Get more rocket science from the JPL NASA Dawn Blog 2

Dawn orbital capture

There is another rocket science blog out there on the leading edge of cyberspace…and it’s transmitting the progress of the Dawn spacecraft which recently entered into orbit around Ceres!

Ceres from Dawn spacecraft

Dawn took this picture of Ceres on Feb. 19 at a distance of 28,000 miles (46,000 kilometers). Despite extensive speculation (see, for example, here), the nature of the bright spots is not yet known, but we can look forward to more detailed pictures and other data that will elucidate this mystery. Credit: NASA/JPL-Caltech/UCLA/MPS/DLR/IDA – See more at: http://dawnblog.jpl.nasa.gov/#sthash.NFVgGimE.dpuf

 

Marc Rayman, the Dawn chief engineer and mission director at JPL, is the author of the blog.

If you didn’t know, Ceres is a dwarf planet located in the asteroid belt between Mars and Jupiter.  It is the largest object in the asteroid belt.  Its diameter is 27% that of our moon (according to wikipedia here).

You don’t have to wait until you go to college or you work at NASA to learn a lot of awesome things about space travel, orbital mechanics, spacecraft design, and astronomy.  Just read and subscribe to the Dawn blog!

If you want to hear more from Marc Rayman, check out the January 26th, 2015 episode of The Space Show with Dr. David Livingston. Marc was the special guest for the entire program, and he gave an expert’s insight into the mission (but still in ways for almost anyone to understand, assuming you can listen in English).

Thanks to our modern internet technologies such as blogs and podcasts, anyone can follow Tip #3 (Associate with people in the field) and Tip #7 (Use free and informal education resources).  Read more about those in the book How To Be a Rocket Scientist and learn 8 other powerful tips to help you launch (or boost!) your own career in aerospace.

By the way, do you remember what you were doing on September 27, 2007?  (Or anything about your life from that month?!)  That’s the date that the Dawn spacecraft was launched from Earth!  This is either a blessing or a curse with working in rocket science (or both)–your projects can have R E A L L Y L O N G time frames…if you have determination, vision, and patience you can be sure there will be exciting projects for many decades (even centuries) ahead.

If you have any other online resources for interesting aerospace news and events you would like to share, please tell me about it in a comment below.  Thanks for reading and for participating in our interplanetary journey!  (Or dwarf interplanetary journey in the case of Ceres…)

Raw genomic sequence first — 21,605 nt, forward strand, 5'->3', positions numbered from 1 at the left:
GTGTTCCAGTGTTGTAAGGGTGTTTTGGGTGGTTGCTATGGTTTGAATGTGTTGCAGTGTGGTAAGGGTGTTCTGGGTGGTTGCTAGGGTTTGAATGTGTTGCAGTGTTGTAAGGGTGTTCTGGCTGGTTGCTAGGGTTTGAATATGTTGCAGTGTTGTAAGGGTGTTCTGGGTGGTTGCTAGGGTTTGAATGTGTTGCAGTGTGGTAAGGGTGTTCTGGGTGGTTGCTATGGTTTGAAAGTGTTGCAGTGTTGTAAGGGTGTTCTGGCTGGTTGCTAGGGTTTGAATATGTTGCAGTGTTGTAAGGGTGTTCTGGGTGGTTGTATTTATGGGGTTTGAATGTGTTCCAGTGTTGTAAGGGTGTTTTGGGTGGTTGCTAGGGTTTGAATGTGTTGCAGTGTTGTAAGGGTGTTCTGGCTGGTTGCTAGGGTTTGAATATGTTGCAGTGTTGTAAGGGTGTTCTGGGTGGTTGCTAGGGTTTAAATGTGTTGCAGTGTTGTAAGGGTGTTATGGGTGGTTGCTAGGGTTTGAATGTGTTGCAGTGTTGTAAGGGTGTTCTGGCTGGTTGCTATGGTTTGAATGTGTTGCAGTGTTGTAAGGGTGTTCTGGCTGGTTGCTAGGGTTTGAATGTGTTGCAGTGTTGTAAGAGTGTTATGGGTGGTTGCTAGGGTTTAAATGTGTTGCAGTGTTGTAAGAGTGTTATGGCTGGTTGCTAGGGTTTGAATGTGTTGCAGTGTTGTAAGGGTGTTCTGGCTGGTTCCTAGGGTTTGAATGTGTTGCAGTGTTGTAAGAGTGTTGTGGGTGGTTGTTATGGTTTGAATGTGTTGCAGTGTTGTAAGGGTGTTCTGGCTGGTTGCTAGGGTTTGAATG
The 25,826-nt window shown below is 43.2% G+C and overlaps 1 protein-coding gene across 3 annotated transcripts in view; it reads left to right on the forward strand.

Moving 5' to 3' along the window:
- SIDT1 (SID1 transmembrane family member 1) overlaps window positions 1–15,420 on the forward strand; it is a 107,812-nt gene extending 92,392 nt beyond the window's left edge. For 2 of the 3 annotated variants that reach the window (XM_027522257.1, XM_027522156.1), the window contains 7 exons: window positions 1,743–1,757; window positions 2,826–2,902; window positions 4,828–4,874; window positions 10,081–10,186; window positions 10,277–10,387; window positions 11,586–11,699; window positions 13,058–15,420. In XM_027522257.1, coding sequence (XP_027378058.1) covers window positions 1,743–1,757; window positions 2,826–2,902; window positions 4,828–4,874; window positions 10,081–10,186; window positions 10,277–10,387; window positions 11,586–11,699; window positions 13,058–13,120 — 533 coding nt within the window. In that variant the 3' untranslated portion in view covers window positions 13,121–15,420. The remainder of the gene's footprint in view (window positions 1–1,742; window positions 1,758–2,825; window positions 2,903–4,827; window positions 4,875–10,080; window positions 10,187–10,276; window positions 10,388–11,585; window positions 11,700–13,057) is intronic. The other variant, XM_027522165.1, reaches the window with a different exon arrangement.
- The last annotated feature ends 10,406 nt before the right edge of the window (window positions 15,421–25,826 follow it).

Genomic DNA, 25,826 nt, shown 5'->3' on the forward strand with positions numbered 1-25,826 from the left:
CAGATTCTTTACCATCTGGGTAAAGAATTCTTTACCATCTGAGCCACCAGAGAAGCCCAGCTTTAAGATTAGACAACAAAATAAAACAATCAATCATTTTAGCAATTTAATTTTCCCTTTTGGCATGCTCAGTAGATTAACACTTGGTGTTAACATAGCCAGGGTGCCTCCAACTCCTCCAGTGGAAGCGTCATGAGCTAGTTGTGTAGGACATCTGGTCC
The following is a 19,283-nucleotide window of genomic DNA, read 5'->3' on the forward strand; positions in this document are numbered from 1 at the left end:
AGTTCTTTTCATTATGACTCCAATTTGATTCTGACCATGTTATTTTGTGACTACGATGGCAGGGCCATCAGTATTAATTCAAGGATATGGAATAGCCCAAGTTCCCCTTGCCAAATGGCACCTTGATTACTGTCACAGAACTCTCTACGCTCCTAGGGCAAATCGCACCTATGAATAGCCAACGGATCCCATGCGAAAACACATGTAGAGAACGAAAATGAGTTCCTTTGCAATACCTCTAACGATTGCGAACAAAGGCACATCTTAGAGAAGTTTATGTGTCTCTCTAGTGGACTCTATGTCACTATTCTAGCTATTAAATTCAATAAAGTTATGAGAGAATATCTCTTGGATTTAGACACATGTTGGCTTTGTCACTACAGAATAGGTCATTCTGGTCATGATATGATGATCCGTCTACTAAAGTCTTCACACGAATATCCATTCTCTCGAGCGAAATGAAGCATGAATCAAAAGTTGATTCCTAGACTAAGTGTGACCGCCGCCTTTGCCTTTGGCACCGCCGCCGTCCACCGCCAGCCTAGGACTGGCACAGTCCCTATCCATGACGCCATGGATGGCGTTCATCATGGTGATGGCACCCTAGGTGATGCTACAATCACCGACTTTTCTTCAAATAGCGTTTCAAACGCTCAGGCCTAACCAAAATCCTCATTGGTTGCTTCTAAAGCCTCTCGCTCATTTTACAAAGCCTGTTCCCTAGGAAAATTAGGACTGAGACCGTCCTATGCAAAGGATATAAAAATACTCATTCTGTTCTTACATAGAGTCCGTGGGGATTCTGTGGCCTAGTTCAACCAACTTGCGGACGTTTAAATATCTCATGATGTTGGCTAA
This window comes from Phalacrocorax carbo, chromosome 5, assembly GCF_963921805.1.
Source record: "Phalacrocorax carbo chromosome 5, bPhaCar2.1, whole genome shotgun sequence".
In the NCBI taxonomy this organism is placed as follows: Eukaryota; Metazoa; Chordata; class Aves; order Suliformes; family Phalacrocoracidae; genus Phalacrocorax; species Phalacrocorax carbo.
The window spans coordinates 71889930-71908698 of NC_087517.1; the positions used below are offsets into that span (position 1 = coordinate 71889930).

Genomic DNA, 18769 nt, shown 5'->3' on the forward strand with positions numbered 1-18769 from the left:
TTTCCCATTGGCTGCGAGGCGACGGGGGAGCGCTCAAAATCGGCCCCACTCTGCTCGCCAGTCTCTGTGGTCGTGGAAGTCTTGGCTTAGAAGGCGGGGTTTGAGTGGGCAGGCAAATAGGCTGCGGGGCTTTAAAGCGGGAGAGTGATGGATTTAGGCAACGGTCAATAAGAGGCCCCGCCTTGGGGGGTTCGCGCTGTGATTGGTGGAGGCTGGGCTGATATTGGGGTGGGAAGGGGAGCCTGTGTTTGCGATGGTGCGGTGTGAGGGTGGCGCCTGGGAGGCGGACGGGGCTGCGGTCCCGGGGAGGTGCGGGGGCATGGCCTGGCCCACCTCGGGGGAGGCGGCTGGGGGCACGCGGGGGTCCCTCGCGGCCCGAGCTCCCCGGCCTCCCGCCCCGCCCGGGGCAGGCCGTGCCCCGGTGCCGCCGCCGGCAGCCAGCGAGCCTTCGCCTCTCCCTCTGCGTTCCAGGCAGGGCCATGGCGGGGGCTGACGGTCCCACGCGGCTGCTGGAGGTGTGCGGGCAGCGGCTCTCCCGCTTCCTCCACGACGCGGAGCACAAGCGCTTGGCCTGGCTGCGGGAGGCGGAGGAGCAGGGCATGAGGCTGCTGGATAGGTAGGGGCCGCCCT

Dawn orbital capture

Dawn’s final swoop down to RC3 orbit. The sun is off the figure far to the left, and Ceres’ north pole points up. The farther Dawn is to the right side of Ceres here, the smaller a crescent it sees, because the illumination is from the left. The white circles are at one-day intervals. The trajectory is solid where Dawn is thrusting with its ion engine, which is most of the time. The labels show four optical navigation sessions, where it pauses to turn, point at Ceres, conduct the indicated observation, turn to point its main antenna to Earth, transmit its findings, turn back to the orientation needed for thrusting, and then restart the ion engine. Dawn was captured into orbit on March 6. Note the periods on the right side of the figure between OpNav 5 (on March 1) and OpNav 6 (on April 10) when Dawn pauses thrusting for telecommunications and radio navigation but does not take pictures because it would have to point its instruments too close to the sun. Apodemeter is the Dawn team’s word for the highest altitude in orbit, in analogy with the more common term apogee, which applies for Earth orbits. (Demeter is the Greek counterpart of the Roman goddess Ceres.) Dawn was at its apodemeter of 46,800 miles (75,400 kilometers) on March 18. For more on Dawn’s approach trajectory, see the overall description and figures from other perspectives in November (including the motion into and out of this flat depiction), further details (including the OpNavs) in February and an animation in March. Credit: NASA/JPL – See more at: http://dawnblog.jpl.nasa.gov/#sthash.NFVgGimE.dpuf

 


About Brett Rocket Scientist

Brett creates artful work in aerospace and innovation. He is currently a project manager, author, and speaker. Sometimes he is still an engineer and music composer.


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